Acts of Desperation Summary & Study Guide

Megan Nolan
This Study Guide consists of approximately 59 pages of chapter summaries, quotes, character analysis, themes, and more - everything you need to sharpen your knowledge of Acts of Desperation.
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Acts of Desperation Summary & Study Guide Description

Acts of Desperation Summary & Study Guide includes comprehensive information and analysis to help you understand the book. This study guide contains the following sections:

This detailed literature summary also contains Quotes and a Free Quiz on Acts of Desperation by Megan Nolan.

The following edition was used for this study guide: Nolan, Megan. Acts of Desperation. Little, Brown, 2021.

It is spring, 2012, in Dublin. The twenty-something narrator, who never shares her name, first encounters the mysterious Ciaran, a Danish poet, at an art exhibit the narrator admits she attends largely because of the open bar. She is immediately attracted by his calmness, his sense of wholeness, and his striking looks. Her life, she freely confesses, to that moment has been something of a mess. After abandoning her early aspirations to be a writer and dropping out after a single semester at university, she is now a server at a hip hamburger joint. She lives alone. She struggles with body shaming, discontented over her chubby frame. She has few friends. She self-medicates her frequent bouts of self-loathing and depression through long, empty nights of hard drinking, promiscuous sex, and recreational pharmaceuticals. In her darker moments, she reverts to cutting herself, a self-destructive practice she first attempted in the years after her parents divorced.

After a series of clumsy text messages and a first awkward date at Dublin’s Natural History Museum, Ciaran and the narrator begin their tempestuous relationship. At first, the narrator cannot entirely explain the tectonic impact of their sexual experiences. She is enthralled by him, intoxicated by him, obsessed with him. She is aware of the lingering presence of an ex-girlfriend, the cool and sensual Scandinavian blonde Freja, with whom Ciaran still corresponds. In emails that the narrator hacks into, Freja cautions Ciaran that he is only using the dumpy Irish girl to make her jealous. Just before the narrator departs for a Christmas visit with her mother in Waterford, however, Ciaran gifts the narrator with a beautiful amber brooch and a handwritten message that reassures her that he loves her. She is stunned, however, when she returns to Dublin a week later and Ciaran summarily and without explanation ends their relationship. Reeling, the narrator seeks the solace of alcoholic binges. She reaches out to Lisa, her ex-roommate now living in Berlin, who counsels her to let time heal the anger and the hurt. Then in April, out of nowhere, Ciaran messages the narrator that he misses her. Three days later, he is back, a week later they move in together. Over the next several months, the narrator feels at last happy. Ciaran uses his connections in publishing to get her a part-time job on a magazine. Her days, however, are centered on the time she spends with Ciaran. The rest seems trivial. Never entirely sure of her happiness, against her own misgivings, she explores Ciaran’s computer and finds more than three years of intense ongoing communications with Freja. She is determined, however, to say nothing.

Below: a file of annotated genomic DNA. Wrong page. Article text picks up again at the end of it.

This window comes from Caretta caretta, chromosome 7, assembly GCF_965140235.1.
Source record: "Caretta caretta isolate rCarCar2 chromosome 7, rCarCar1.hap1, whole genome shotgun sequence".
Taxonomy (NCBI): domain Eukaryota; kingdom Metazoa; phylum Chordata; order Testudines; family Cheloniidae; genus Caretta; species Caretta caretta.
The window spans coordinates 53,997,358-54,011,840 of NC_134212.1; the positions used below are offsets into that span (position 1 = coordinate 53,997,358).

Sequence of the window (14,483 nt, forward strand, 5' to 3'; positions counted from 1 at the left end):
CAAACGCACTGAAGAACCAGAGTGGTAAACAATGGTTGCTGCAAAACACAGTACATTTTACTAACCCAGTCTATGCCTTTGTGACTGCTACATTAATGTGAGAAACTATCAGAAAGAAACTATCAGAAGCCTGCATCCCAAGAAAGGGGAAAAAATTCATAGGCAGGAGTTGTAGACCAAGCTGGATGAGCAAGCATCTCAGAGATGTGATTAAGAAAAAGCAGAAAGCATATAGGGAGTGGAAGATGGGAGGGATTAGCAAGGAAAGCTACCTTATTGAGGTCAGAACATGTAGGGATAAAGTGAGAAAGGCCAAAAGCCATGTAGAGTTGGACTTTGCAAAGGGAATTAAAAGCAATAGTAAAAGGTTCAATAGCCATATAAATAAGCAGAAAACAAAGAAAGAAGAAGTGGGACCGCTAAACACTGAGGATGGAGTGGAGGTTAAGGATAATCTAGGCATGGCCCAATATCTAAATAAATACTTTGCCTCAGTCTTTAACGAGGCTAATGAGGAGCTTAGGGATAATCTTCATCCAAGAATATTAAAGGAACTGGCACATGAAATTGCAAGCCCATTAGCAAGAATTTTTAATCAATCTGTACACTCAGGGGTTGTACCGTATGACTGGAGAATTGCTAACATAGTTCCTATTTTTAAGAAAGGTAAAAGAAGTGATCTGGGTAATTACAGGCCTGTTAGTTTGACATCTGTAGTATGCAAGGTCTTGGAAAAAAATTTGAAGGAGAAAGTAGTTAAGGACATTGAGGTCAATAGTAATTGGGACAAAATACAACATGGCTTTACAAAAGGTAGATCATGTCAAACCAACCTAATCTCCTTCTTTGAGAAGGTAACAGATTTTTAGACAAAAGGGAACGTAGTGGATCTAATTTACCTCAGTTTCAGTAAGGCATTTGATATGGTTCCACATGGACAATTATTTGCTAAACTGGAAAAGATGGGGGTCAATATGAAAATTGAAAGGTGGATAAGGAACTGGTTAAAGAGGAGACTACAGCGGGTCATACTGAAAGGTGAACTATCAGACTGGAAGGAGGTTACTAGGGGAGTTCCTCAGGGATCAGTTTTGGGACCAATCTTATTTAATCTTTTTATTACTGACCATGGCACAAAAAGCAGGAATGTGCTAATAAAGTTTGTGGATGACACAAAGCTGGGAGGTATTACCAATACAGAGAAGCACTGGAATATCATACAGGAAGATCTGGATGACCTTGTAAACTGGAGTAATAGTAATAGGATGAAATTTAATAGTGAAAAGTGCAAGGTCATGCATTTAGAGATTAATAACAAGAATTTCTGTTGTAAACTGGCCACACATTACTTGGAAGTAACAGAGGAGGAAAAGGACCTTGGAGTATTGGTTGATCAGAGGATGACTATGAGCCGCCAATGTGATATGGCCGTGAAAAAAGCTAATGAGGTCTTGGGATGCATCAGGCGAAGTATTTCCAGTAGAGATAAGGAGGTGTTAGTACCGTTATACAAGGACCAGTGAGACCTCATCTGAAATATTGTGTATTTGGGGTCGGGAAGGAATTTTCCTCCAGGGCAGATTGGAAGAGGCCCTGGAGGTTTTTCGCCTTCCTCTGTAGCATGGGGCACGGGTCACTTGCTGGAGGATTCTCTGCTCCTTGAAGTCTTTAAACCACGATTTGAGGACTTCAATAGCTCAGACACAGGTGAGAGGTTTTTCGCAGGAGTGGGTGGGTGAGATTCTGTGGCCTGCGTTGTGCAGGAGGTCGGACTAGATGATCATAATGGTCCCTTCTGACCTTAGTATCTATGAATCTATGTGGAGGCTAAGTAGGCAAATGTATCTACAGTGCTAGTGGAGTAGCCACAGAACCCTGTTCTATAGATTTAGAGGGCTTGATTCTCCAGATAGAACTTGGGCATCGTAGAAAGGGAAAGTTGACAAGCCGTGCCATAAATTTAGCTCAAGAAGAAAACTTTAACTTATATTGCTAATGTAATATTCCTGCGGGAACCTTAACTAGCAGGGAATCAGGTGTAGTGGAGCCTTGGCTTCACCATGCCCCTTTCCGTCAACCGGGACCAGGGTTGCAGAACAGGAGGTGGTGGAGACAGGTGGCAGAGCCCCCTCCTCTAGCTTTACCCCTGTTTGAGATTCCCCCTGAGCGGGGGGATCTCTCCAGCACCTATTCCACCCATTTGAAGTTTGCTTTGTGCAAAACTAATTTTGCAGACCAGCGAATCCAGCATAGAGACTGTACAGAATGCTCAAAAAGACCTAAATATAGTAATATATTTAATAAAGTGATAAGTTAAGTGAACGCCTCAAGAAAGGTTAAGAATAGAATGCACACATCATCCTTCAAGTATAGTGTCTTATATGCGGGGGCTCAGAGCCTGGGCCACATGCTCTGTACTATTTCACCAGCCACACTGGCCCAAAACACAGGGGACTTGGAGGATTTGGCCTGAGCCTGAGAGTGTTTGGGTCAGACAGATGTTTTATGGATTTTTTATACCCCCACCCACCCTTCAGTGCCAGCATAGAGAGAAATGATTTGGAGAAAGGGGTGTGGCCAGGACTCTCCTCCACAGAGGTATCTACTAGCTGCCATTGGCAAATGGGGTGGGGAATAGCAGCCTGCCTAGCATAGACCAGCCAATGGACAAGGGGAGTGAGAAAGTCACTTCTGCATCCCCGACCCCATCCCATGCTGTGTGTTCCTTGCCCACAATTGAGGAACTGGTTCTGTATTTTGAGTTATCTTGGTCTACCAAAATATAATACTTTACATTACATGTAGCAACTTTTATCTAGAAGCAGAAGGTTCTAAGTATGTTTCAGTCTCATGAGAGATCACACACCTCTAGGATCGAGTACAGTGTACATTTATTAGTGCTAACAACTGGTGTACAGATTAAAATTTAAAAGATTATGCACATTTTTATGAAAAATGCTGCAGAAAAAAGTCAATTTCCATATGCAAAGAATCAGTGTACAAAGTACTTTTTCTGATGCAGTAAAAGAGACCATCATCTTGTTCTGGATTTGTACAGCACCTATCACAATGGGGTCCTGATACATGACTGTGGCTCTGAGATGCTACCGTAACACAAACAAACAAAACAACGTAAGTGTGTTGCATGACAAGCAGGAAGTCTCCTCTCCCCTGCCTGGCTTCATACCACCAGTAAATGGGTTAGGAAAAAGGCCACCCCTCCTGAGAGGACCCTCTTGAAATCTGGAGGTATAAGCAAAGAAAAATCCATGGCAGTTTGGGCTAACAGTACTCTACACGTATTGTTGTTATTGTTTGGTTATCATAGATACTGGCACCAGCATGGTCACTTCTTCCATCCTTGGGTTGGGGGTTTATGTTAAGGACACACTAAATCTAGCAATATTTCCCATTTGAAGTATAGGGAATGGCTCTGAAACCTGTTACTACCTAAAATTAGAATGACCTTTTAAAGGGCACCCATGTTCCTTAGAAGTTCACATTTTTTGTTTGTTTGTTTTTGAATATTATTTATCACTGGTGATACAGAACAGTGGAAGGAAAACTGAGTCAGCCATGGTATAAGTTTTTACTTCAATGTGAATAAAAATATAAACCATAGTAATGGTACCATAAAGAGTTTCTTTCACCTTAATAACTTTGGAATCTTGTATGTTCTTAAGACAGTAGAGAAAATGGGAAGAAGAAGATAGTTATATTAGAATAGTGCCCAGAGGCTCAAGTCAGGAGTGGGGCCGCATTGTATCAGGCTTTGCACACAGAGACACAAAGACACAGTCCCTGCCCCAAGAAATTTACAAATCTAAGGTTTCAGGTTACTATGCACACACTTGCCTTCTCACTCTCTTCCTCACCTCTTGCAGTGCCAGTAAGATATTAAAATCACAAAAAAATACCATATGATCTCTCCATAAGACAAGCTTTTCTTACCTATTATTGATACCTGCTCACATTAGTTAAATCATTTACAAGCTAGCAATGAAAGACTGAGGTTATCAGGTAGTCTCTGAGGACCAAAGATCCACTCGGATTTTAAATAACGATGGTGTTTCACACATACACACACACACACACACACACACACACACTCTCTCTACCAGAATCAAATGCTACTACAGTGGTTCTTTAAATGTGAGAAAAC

Conversations nevertheless become tense. She feels increasingly isolated. She turns more frequently to wine. She smokes obsessively. She eats carelessly. The paranoia, the anger roils inside her. At one point, as she castigates herself while she peels potatoes for dinner, she slices into her finger. The sex with Ciaran fails to excite her any longer, and, left alone for long stretches, she goes to dives and hook up with strangers. Her life spirals into self-destruction. After a health scare with her father, however, the narrator vows to stop the spiral. The promise does not last long.

On impulse she begins a clandestine affair with an ex-boyfriend, Noah, a charismatic singer in a hard-core garage band. The affair is as thrilling as it is meaningless for the narrator. Noah dominates her in bed, commands her, their sex is hard and fast, even animalistic. The band tours, so the narrator assumes the relationship can stay quiet. She finds herself inhabiting the thin space her lies create between her and Ciaran. Even when she lies to Ciaran to spend a weekend in London with Noah, the narrator is certain her secret is safe. It becomes something of a game with her. She relishes the feeling that Noah could not, would not deny himself her body. By September, the narrator, conflicted and increasingly hating herself, slides into the temporary relief of long careless nights of drinking, picking up total strangers in bars for quick sex, all of which she would dutifully record in her diary. In emotional turmoil, she embraces only the urgencies of the moment and her most immediate feelings.

In November, she turns 25. Noah texts her inviting her to come to London for a spell while the band records new music. She imagines the experience with delight and confronts Ciaran to break up only to find that he has discovered, and read, her diaries. In the mistaken idea, after reading her frank confessions, that she enjoys rough sex, he brutalizes her saying over and over that this is what she wanted. It is, she believes later, rape. She is left devastated. She moves out to a hotel. Two weeks later, she leaves Ireland entirely and heads to Athens in the hopes that she might make sense of her relationships. She decides after months of splendid isolation that perhaps someday love and sex might again be part of her life.

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